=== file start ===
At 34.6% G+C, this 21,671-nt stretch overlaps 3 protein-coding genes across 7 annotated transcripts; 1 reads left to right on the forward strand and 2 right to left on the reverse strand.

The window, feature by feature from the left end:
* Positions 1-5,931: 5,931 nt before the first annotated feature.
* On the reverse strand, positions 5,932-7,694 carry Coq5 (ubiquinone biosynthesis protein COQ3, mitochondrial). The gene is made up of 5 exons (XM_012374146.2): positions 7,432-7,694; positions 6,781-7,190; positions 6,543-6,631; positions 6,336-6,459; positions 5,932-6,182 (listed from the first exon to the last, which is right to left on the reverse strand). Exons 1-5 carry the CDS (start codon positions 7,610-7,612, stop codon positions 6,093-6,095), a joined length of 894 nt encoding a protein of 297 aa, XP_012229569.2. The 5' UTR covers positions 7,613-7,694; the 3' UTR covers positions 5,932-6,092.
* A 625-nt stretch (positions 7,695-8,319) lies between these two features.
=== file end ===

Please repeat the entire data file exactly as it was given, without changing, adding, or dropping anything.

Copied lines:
At 34.6% G+C, this 21,671-nt stretch overlaps 3 protein-coding genes across 7 annotated transcripts; 1 reads left to right on the forward strand and 2 right to left on the reverse strand.

The window, feature by feature from the left end:
* Positions 1-5,931: 5,931 nt before the first annotated feature.
* On the reverse strand, positions 5,932-7,694 carry Coq5 (ubiquinone biosynthesis protein COQ3, mitochondrial). The gene is made up of 5 exons (XM_012374146.2): positions 7,432-7,694; positions 6,781-7,190; positions 6,543-6,631; positions 6,336-6,459; positions 5,932-6,182 (listed from the first exon to the last, which is right to left on the reverse strand). Exons 1-5 carry the CDS (start codon positions 7,610-7,612, stop codon positions 6,093-6,095), a joined length of 894 nt encoding a protein of 297 aa, XP_012229569.2. The 5' UTR covers positions 7,613-7,694; the 3' UTR covers positions 5,932-6,092.
* A 625-nt stretch (positions 7,695-8,319) lies between these two features.